EdBuy Frequently Asked Questions

Frequently Asked Questions

about California's New Purchasing Co-op

In brief, what does EdBuy do?

EdBuy is a cooperative purchasing program operated by the California County Superintendents Educational Services Association (CCSESA). EdBuy goes to bid on behalf of both County Offices of Education and districts. We use the industry's proven practices to obtain best-value pricing on a wide range of commodities. Then, we provide several value-added services by asking users to fax their purchase orders (POs) to our clearinghouse. For example, we check for errors on the PO, and then we record line-item data so we can give users periodic purchasing reports. Finally, we electronically forward the PO to the proper vendor, while monitoring the vendor's compliance with the contract.

What does a county have to do when it signs up to participate?

A participating County Office of Education is agreeing to look at EdBuy contracts as a best-value alternative to existing supply sources. EdBuy will assist participating county offices by preparing literature and information which can be electronically distributed to staff members. A commitment of a county office is a commitment of leadership toward better purchasing practices. We intend there to be very little extra work on the part of a County Office of Education. To use an EdBuy contract, we ask that the PO be faxed toll-free to the EdBuy clearinghouse, where it will be recorded and sent to the vendor. Any other responsibilities are purely optional.

What is the cost to participate?

There is no cost for a County Office of Education or any of its districts to participate in the cooperative or to use any of EdBuy's purchasing contracts.

If there is no cost to participate, how is the program funded?

The program works in the same way retail shops and banks fund the use of credit cards. Merchants pay the EdBuy program a transaction fee of about 1.75 percent on the value of each purchase order that goes through EdBuy. When a purchasing contract is awarded, the transaction fee is figured in as a cost-of-doing business to the merchant, just as if the merchant were paying a utility bill or, in the case of a manufacturer, the cost of component parts.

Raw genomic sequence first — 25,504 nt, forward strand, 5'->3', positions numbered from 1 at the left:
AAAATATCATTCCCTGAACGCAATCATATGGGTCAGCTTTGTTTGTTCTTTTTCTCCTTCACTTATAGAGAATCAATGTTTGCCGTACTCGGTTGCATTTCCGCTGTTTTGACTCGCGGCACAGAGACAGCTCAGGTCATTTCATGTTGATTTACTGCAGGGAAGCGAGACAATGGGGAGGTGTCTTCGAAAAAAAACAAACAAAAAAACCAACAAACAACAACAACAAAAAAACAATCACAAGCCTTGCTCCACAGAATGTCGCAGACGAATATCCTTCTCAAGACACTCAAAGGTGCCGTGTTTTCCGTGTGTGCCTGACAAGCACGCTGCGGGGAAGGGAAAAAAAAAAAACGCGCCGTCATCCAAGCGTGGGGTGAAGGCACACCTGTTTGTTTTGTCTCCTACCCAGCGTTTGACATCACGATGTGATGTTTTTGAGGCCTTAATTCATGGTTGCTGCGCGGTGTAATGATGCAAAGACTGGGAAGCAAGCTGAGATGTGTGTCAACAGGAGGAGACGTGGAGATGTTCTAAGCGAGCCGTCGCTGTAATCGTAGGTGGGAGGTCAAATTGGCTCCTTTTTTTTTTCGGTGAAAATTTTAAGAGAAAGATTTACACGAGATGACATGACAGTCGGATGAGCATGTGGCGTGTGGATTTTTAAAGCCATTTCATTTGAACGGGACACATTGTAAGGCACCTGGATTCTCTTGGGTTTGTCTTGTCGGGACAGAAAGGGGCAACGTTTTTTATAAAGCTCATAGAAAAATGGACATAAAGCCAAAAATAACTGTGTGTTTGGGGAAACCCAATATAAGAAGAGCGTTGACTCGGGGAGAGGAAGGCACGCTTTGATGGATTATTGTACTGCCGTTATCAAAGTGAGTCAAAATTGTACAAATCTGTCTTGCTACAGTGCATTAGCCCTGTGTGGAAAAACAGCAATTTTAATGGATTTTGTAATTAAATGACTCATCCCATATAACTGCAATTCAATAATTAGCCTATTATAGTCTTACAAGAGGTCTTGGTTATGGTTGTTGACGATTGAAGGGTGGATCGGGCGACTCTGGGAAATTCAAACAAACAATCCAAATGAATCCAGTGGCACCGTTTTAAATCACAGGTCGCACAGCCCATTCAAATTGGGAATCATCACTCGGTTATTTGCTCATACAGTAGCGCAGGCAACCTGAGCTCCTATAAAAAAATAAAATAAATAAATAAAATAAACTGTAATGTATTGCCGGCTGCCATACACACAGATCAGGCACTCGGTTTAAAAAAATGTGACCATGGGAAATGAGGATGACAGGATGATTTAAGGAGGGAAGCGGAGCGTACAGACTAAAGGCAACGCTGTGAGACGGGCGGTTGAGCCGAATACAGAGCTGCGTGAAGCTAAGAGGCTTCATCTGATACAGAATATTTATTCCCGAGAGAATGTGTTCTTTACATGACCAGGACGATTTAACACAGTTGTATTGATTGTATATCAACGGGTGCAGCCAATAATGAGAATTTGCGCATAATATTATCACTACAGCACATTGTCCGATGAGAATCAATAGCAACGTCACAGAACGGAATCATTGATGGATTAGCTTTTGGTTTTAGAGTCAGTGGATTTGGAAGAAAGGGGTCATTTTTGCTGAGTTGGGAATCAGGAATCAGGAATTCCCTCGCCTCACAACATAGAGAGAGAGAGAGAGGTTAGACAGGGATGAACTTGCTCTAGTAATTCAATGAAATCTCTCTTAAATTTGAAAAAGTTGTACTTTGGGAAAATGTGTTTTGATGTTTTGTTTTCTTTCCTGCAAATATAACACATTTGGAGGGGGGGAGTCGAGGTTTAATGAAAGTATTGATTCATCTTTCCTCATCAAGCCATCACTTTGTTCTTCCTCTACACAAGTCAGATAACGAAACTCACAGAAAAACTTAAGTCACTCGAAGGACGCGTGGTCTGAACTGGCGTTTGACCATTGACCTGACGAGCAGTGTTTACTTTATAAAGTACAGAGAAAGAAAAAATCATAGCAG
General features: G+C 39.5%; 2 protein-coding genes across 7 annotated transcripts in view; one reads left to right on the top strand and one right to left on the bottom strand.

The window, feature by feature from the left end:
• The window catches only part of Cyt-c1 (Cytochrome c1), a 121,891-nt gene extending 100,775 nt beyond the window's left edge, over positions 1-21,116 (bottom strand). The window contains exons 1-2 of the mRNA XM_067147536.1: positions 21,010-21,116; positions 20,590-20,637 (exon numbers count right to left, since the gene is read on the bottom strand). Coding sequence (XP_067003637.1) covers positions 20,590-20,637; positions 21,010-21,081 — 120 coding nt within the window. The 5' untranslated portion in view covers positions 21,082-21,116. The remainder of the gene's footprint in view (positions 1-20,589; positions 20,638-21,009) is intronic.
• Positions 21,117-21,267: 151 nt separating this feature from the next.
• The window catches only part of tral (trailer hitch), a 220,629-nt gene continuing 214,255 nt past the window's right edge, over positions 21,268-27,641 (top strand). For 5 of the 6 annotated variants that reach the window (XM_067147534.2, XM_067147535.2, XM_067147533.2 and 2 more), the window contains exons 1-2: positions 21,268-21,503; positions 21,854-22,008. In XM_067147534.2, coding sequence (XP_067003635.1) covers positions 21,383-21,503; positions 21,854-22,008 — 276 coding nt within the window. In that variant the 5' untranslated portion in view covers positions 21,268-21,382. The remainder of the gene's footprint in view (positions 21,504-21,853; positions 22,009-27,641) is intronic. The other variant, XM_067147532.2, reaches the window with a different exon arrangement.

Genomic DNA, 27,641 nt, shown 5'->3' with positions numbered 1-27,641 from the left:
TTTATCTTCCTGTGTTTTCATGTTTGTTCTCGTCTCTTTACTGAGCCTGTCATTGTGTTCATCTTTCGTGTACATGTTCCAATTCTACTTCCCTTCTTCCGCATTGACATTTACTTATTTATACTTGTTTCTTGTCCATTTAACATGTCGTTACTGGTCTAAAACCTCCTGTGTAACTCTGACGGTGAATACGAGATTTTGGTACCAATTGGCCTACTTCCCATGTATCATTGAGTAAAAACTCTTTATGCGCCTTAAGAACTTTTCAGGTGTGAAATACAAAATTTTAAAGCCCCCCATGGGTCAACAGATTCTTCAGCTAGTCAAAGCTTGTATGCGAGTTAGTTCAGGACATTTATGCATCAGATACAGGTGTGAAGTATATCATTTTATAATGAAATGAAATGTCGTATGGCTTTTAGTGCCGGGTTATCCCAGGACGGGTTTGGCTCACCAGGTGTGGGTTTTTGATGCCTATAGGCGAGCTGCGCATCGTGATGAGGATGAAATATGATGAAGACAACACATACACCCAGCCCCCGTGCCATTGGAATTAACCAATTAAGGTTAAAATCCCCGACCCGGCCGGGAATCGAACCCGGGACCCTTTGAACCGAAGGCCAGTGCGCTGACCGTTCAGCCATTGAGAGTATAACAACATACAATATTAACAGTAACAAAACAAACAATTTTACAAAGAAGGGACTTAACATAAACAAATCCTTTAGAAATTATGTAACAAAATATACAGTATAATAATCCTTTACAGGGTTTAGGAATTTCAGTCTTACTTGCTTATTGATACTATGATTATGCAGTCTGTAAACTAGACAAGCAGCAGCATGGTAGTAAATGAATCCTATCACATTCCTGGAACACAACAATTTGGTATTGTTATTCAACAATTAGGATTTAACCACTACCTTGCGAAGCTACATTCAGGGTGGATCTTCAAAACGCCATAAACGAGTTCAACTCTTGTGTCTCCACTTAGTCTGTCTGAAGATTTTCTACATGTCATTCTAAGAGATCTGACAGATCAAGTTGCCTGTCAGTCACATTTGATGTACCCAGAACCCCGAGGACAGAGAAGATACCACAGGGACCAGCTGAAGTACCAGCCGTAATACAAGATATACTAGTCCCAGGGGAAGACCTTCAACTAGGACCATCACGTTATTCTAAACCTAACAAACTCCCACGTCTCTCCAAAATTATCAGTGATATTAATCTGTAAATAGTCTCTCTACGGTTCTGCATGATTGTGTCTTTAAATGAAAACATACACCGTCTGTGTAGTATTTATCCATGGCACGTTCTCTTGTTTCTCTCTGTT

Is it legal to charge vendors a transaction fee?

There is no law prohibiting the inclusion in a bid or contract a specific condition and specification requiring a vendor to pay a transaction fee.

Would I get my supplies cheaper if I sent the PO directly to the vendor instead of through the EdBuy clearinghouse?

The cost of the EdBuy transaction fee is cost of doing business to the merchant, just like paying the electric bill. So no, you won't necessarily get the goods cheaper by sending the PO to the vendor directly. If one of our vendors says they will offer you the goods cheaper if you send them the PO directly, they may be violating one of the rules of their contract, which may require them to offer EdBuy the lowest prices they will offer to anyone in California. When you send a PO directly to the vendor, you have none of the contract protections offered by EdBuy contracts. Neither will your purchase be bid-protected.

What does the training component of the program look like?

The EdBuy training program envisions training on best purchasing practices, not just the use of EdBuy contracts. CCSESA is seeking grant funding to subsidize the training program to the maximum extent possible. The goal of the training program will be to give information that assists County Offices of Education and districts in making changes that will move them toward best purchasing practices.